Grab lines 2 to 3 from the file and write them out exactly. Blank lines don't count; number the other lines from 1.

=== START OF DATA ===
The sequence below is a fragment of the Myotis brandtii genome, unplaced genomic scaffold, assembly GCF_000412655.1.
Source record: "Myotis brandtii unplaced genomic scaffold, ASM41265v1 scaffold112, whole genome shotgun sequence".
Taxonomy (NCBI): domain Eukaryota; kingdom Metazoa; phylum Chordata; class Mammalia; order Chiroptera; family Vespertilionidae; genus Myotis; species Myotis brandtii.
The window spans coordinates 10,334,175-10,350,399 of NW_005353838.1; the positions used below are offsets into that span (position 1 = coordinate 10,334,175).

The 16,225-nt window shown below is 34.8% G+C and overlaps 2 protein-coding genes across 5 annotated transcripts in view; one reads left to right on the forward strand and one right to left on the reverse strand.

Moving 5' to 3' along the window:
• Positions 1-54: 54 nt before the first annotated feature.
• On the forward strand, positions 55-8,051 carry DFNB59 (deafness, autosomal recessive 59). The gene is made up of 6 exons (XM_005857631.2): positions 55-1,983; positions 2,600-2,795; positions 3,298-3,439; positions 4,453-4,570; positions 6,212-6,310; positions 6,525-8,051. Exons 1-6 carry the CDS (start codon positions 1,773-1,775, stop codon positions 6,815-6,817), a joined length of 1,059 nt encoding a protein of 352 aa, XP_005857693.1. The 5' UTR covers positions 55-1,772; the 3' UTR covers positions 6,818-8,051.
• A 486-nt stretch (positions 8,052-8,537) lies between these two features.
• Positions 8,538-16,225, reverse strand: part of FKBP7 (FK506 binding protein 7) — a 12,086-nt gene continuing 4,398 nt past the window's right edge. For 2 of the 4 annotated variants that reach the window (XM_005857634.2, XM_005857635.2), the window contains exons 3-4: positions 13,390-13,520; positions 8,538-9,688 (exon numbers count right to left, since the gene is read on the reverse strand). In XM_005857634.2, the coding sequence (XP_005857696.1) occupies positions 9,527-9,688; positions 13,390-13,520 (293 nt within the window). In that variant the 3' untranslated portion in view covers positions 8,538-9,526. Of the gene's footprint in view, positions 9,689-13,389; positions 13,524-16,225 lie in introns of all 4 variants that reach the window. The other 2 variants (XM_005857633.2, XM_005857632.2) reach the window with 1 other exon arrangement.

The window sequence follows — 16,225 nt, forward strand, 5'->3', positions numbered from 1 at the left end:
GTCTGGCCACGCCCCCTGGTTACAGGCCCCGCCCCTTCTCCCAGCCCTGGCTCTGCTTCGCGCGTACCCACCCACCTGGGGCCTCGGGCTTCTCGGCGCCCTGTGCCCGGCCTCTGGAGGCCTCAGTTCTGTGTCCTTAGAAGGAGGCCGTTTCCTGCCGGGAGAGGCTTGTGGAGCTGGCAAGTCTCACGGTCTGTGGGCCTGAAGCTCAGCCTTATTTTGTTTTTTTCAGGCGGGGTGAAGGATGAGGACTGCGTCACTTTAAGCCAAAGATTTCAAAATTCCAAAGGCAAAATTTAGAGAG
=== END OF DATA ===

Source record: "Myotis brandtii unplaced genomic scaffold, ASM41265v1 scaffold112, whole genome shotgun sequence".
Taxonomy (NCBI): domain Eukaryota; kingdom Metazoa; phylum Chordata; class Mammalia; order Chiroptera; family Vespertilionidae; genus Myotis; species Myotis brandtii.